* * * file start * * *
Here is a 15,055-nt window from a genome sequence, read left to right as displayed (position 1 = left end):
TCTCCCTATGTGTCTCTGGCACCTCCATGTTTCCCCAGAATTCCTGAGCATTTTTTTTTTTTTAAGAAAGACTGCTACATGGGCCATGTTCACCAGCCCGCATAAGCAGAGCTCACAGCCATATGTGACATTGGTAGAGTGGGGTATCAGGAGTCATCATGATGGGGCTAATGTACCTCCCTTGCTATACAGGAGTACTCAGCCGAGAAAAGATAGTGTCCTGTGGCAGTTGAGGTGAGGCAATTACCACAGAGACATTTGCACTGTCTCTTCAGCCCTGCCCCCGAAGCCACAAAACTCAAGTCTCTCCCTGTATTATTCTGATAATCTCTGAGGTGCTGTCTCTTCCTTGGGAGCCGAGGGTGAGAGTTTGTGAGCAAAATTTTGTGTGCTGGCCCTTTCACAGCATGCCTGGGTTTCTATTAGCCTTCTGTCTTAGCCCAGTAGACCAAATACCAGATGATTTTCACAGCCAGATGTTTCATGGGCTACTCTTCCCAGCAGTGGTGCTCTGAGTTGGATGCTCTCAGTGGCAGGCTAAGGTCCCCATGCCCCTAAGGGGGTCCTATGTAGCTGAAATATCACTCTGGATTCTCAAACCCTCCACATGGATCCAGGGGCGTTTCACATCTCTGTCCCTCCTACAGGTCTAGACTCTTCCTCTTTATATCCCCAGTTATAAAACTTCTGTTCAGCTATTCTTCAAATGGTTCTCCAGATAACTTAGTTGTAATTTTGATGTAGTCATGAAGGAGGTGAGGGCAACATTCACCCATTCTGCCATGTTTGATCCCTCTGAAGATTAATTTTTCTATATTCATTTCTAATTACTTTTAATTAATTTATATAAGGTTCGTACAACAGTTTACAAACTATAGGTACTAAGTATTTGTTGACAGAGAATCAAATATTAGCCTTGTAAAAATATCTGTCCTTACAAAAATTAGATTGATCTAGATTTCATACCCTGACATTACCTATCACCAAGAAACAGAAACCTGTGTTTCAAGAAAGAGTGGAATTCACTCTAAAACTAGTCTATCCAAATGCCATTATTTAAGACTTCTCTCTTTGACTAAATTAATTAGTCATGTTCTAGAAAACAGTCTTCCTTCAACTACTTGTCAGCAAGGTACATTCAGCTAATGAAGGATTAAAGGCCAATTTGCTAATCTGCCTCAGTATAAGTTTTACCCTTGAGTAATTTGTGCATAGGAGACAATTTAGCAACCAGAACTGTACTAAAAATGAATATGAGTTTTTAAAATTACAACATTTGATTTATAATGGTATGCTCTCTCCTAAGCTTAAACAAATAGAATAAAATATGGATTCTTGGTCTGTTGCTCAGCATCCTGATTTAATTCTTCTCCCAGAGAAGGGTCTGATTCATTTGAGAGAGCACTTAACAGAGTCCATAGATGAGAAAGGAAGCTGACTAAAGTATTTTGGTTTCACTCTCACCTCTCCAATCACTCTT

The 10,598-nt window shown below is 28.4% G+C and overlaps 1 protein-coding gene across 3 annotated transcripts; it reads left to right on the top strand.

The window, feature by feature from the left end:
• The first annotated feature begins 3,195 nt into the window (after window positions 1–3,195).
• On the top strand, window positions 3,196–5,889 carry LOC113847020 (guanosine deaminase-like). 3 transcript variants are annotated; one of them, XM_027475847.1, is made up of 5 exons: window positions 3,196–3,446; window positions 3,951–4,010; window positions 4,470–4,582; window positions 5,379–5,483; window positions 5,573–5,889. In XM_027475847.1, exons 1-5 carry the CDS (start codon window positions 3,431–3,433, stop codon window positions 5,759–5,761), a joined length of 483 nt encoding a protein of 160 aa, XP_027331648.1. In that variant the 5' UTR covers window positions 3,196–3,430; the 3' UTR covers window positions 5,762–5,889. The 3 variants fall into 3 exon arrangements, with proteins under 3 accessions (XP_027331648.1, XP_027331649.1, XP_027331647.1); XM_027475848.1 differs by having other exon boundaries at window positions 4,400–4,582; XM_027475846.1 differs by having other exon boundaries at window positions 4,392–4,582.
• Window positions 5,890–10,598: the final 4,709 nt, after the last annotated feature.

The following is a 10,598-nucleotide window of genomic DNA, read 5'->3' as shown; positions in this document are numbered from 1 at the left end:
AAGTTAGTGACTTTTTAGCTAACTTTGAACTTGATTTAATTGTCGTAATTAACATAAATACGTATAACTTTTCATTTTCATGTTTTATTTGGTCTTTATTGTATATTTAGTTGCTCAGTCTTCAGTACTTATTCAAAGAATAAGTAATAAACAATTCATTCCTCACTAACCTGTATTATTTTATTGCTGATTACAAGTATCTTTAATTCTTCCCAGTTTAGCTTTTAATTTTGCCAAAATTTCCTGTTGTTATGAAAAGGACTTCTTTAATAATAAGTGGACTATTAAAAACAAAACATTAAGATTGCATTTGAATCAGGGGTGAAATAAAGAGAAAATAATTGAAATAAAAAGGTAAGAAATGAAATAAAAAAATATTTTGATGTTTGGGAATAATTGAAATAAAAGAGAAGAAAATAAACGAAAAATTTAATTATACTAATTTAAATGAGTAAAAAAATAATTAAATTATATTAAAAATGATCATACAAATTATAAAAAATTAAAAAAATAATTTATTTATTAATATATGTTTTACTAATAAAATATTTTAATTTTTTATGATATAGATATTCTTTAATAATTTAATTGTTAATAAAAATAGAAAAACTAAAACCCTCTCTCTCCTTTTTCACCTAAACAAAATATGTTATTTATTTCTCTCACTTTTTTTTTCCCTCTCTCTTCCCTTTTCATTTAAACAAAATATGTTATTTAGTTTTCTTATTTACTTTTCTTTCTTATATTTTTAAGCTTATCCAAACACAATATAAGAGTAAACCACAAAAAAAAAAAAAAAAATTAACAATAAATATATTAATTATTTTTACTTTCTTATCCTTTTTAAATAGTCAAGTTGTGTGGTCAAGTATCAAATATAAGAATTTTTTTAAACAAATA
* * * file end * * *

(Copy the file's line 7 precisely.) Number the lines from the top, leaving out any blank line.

• Window positions 5,890–10,598: the final 4,709 nt, after the last annotated feature.